What are we to make of Mori’s 9% Tory lead?

What are we to make of Mori’s 9% Tory lead?

    Even if true Cameron would still not get a majority?

With so many political developments taking place every new opinion is being put under great scrutiny and the latest, from Mori, has the biggest shock so far. bbIf confirmed by other pollsters the change in opinion it represents could totally change the landscape of UK politics.

For the poll in the Observer reports an astonishing turnaround in the fortunes of the Tories since David Cameron became leader. Mori’s “certain to vote” top-line figures give the party a nine point lead. These are the shares compared with the last Mori poll in November. CON 40 (+8): LAB 31 (-11): LD 21 (+2). So a 10 point Labour lead in November becomes and 11 point Tory lead less than three weeks later. This is a sensational change.

    A concern that I have always have about MORI polls is that they are not weighted by past vote. This is a mechanism that ICM, Populus, NOP and YouGov use to try to ensure that they have a representative sample. You ask what people did last time and weight responses broadly in terms of the General Election result. The Mori approach is to report in their to-line figures only those “absolutely certain to vote”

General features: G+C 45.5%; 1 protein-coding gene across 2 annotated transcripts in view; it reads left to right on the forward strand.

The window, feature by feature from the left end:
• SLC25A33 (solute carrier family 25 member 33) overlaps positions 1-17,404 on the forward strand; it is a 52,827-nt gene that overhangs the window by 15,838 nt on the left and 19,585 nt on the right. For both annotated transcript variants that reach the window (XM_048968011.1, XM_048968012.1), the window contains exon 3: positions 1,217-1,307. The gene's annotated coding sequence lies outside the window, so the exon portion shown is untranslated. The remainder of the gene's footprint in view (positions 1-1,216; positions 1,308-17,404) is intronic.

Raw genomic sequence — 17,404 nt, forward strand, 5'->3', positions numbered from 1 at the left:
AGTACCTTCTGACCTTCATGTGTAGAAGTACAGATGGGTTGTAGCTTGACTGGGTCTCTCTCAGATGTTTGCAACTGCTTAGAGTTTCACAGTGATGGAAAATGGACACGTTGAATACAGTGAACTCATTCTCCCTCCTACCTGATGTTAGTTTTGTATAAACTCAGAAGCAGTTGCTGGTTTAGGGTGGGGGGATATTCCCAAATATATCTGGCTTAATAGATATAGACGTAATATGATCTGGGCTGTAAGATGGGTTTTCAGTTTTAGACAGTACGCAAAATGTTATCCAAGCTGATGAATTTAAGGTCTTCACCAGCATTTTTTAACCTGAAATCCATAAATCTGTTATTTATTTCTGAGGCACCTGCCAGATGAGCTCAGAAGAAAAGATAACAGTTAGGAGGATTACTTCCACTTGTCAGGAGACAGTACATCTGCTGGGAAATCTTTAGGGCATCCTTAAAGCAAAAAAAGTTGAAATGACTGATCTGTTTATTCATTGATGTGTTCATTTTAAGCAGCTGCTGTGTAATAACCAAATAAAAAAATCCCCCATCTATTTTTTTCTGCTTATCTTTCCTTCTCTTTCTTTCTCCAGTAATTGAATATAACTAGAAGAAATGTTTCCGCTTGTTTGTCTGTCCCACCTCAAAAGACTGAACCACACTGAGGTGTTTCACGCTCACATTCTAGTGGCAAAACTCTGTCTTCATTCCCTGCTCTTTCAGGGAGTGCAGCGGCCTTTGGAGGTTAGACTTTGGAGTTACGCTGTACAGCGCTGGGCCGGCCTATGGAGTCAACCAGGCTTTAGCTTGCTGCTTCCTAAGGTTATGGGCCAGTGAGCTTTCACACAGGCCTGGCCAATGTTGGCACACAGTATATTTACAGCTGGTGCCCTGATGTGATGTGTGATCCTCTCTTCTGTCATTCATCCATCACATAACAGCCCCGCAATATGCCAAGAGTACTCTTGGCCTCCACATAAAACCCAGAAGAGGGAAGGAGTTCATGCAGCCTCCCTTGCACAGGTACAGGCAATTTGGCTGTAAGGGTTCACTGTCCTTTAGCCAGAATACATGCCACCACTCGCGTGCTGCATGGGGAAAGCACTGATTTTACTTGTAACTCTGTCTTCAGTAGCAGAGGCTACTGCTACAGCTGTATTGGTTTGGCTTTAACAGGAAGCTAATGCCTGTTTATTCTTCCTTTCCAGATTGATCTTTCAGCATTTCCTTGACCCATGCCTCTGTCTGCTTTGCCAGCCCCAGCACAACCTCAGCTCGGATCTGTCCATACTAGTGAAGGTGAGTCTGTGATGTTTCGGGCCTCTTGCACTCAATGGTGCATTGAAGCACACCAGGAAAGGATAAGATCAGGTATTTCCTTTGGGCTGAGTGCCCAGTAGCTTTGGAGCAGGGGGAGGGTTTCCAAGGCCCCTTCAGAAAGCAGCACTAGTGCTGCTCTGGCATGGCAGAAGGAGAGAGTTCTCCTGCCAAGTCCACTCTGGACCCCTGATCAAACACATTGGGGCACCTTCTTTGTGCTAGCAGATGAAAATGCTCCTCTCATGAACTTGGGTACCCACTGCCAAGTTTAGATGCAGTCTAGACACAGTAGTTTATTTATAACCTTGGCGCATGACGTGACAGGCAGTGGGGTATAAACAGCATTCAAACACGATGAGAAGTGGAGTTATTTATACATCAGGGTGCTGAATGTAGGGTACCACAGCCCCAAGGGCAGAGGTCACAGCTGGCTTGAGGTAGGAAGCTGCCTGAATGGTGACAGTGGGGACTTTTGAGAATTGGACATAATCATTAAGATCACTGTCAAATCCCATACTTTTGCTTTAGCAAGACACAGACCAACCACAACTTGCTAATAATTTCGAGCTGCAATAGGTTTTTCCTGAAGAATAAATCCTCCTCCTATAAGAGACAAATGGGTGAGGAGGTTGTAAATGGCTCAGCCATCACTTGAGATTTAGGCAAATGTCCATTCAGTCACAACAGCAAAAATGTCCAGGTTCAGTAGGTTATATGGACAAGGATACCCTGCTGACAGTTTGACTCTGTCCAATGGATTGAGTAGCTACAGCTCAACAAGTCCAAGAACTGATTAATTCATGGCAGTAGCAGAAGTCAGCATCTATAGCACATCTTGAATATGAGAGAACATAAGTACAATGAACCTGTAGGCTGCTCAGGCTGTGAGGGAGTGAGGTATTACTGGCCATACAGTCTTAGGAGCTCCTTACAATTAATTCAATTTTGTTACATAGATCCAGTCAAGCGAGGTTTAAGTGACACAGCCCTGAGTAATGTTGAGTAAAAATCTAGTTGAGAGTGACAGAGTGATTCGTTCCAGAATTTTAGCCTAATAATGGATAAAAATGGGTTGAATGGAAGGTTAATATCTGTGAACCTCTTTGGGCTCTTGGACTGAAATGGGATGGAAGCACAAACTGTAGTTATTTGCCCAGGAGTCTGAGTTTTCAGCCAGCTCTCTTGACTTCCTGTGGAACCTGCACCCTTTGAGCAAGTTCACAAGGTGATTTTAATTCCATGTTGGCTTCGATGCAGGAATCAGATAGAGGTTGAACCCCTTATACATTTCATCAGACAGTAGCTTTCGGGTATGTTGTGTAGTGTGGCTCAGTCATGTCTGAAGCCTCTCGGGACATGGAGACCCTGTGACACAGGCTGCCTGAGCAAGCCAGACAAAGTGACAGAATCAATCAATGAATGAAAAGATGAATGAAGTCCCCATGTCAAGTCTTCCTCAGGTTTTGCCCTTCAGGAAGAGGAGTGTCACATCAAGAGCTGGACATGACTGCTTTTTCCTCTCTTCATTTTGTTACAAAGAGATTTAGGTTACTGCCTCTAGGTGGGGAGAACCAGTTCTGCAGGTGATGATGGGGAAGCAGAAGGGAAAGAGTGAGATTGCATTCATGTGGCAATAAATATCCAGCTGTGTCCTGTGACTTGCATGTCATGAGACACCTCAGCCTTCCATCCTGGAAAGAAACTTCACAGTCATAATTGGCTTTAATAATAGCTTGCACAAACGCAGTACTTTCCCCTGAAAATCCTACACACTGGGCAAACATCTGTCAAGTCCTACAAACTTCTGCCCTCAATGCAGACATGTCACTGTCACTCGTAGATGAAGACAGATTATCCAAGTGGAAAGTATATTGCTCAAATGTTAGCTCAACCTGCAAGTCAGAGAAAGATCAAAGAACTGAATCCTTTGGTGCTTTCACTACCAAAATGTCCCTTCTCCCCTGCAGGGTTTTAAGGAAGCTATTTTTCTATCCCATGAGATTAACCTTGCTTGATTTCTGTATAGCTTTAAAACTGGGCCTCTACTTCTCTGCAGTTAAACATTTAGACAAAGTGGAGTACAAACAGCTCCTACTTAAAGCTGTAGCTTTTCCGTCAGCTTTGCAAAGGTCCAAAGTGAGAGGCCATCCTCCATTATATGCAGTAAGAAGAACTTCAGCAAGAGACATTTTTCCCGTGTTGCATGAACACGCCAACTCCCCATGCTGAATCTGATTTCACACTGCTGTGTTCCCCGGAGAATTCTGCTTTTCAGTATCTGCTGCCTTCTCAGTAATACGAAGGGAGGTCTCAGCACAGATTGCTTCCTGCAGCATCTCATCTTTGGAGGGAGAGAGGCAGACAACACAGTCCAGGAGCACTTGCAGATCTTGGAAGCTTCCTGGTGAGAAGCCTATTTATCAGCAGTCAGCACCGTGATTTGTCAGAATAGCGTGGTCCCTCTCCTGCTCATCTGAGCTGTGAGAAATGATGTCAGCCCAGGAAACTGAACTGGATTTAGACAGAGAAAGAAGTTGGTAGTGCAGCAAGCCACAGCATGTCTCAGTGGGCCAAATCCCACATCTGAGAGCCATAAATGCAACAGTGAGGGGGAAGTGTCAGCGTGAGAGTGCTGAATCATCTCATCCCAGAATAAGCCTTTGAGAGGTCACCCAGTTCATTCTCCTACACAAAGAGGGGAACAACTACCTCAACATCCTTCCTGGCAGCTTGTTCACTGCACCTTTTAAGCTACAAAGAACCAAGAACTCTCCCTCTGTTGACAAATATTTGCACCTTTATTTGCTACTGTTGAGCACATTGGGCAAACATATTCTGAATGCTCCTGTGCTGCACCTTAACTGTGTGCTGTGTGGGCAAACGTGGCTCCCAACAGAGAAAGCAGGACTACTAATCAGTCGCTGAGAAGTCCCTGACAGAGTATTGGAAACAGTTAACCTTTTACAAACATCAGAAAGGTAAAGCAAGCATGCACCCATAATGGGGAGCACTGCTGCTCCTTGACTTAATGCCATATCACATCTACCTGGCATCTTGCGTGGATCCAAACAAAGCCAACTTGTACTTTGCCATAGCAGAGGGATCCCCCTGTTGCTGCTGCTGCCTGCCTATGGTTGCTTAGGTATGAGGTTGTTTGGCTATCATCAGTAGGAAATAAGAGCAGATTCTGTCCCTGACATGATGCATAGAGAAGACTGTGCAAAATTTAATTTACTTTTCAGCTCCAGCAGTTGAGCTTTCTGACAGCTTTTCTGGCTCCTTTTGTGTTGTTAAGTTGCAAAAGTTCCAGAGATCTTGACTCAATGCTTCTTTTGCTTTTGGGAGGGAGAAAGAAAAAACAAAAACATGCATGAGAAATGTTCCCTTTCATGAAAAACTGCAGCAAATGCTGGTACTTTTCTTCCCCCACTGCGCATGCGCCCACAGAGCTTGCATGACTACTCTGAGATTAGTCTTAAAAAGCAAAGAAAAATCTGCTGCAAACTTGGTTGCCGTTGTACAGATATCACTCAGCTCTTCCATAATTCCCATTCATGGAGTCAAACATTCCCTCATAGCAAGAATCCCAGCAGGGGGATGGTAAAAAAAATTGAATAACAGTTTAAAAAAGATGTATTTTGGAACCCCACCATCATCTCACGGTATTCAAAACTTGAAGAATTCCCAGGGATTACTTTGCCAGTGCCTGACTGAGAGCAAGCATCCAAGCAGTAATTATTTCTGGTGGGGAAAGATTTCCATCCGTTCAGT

When MORI asked the Best Prime Minister question – Brown led Cameron by 31% to 27%. This was caused mostly by the pollster’s methodology and the way it presents results. The voting intention questions include only people certain to vote, while the questions on best Prime Minister included all respondents. In November the all respondents Mori figure had a staggering 17% Labour lead.

When Mori present figures in this way then they should be consistent. They have one lot of top-line figures and all the other data should be based on that. My rough back of an envelope calculation has it that Cameron would have been significantly ahead on best PM if only those included in the voting intention figures had been included.

The next major poll should be the December survey for the Guardian by ICM which should be out tomorrow or on Wednesday. An ICM survey just over a week ago had the Tories ahead. Will they still have a margin?

Putting the Mori vote shares into Martin Baxter’s famous calculator which seeks to assess each seat based on a uniform national swing we get: CON 317: LAB 249: LD 48. The Tories would be seven seats short of an overall majority.

Mike Smithson

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